"I wish I had never touched steroids," McGwire said in a statement. "It was foolish and it was a mistake. I truly apologize. Looking back, I wish I had never played during the steroid era."
McGwire has become one of the least liked players in baseball after the Congressional hearing in 2005 when he refused to talk about the past. Now that he has come clean, he can reconcile with baseball fans nationwide.
"I never knew when, but I always knew this day would come," McGwire said. "It's time for me to talk about the past and to confirm what people have suspected."
McGwire, a .263 career hitter, with 583 career home runs, a .394 on-base percentage, and a .588 slugging percentage, said that he mainly used steroids to recover from injuries and to stay healthy.
This certainly won't be the end to the questions for McGwire, who still has information that fans and reporters are looking for. McGwire's biggest regret ought to be that he can't look back at his own career achievements to see his true ability, because it was tainted the second he injected himself before the 1990 season.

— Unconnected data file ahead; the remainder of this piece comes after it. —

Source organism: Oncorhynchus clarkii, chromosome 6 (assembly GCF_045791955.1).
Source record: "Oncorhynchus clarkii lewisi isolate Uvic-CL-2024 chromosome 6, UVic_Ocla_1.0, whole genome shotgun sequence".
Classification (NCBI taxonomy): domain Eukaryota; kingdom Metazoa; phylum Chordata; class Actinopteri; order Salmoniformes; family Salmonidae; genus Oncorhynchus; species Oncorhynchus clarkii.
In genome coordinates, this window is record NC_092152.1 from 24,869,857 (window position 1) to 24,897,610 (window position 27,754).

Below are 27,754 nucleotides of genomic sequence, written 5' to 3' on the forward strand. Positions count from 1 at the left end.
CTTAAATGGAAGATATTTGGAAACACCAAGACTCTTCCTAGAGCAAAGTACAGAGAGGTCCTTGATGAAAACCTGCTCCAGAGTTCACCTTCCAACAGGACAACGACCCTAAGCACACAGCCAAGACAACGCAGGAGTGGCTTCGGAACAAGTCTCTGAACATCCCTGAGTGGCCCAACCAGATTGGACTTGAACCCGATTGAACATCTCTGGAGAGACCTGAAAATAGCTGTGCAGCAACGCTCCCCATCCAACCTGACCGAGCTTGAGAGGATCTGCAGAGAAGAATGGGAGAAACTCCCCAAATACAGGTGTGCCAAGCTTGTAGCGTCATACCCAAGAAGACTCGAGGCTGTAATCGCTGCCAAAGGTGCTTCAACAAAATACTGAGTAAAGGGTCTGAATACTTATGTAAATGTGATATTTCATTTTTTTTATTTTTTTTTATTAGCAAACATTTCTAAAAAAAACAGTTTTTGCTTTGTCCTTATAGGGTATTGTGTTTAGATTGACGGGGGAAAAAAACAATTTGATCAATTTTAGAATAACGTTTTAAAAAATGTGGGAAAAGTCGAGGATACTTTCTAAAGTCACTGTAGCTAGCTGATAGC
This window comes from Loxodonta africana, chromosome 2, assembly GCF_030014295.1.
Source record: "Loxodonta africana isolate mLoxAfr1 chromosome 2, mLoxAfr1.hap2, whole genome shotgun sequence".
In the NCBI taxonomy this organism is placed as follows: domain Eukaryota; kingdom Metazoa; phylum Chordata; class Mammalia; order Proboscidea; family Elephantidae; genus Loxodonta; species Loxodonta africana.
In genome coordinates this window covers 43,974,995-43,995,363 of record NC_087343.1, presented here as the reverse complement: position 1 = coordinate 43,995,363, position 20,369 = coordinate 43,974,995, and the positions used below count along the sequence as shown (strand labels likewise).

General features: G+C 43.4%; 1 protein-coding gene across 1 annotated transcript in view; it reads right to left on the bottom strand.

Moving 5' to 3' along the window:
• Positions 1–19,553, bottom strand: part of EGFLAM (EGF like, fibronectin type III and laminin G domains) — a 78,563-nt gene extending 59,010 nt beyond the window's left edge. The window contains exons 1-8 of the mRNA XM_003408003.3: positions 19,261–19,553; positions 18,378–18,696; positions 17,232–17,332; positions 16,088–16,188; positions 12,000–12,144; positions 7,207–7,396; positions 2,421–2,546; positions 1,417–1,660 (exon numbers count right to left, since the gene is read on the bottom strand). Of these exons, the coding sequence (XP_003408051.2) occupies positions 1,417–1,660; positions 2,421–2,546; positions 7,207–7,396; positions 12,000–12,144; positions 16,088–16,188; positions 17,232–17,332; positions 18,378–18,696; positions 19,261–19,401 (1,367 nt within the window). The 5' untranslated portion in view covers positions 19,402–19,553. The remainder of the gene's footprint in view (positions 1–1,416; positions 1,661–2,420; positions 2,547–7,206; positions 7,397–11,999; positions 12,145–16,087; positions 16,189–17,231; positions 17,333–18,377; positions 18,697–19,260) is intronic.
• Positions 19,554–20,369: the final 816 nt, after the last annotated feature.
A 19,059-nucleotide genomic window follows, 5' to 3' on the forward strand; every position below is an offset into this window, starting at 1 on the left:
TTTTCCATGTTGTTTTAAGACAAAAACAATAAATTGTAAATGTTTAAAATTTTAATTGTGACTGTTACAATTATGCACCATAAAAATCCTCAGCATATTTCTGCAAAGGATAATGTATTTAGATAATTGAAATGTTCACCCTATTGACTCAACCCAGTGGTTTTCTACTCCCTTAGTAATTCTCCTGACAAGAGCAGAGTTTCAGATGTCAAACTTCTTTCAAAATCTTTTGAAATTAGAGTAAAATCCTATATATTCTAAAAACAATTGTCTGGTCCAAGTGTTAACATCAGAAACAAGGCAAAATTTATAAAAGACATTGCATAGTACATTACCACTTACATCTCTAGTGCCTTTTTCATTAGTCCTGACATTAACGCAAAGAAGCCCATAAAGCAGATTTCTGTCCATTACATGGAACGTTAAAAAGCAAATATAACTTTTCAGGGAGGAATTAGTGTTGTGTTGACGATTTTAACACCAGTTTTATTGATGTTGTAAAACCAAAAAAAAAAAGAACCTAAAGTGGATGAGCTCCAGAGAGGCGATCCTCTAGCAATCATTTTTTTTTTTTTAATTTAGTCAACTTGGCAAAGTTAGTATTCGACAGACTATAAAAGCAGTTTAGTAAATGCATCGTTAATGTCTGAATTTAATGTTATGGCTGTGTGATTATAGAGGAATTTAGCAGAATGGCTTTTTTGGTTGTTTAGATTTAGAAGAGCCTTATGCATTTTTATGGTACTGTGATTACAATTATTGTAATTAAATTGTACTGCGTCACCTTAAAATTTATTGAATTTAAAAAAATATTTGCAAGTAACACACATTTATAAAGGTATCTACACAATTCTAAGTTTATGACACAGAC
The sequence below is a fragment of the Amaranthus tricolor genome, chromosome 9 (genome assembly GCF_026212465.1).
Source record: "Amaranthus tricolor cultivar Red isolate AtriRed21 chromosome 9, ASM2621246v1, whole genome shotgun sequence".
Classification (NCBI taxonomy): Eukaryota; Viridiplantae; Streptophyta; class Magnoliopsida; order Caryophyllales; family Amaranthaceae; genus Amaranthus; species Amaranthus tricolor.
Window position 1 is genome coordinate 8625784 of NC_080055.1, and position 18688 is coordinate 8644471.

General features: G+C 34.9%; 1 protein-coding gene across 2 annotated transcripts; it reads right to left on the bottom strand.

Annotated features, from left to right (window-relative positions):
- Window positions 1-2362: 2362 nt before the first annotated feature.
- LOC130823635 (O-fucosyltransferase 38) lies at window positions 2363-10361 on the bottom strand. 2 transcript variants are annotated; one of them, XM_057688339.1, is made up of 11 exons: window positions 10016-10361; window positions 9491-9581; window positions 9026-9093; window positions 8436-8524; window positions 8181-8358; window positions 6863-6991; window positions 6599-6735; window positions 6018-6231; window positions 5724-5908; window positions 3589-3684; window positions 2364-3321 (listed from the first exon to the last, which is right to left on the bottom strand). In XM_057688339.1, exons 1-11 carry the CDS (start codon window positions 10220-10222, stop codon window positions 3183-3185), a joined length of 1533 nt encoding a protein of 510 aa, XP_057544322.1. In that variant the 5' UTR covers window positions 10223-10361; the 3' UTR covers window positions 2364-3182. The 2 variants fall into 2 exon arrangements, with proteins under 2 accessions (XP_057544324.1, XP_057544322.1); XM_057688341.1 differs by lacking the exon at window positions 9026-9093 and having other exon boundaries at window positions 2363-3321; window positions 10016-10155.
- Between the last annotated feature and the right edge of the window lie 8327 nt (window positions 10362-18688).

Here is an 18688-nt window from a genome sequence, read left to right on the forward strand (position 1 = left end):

Baseball has been cleaned up after two revised drug policies have been implemented to crack down on drug use. His admission won't help his Hall of Fame odds, but now he can focus on being the Cardinals hitting coach and using the Cardinals offensive production as a tool to rebuilding his reputation.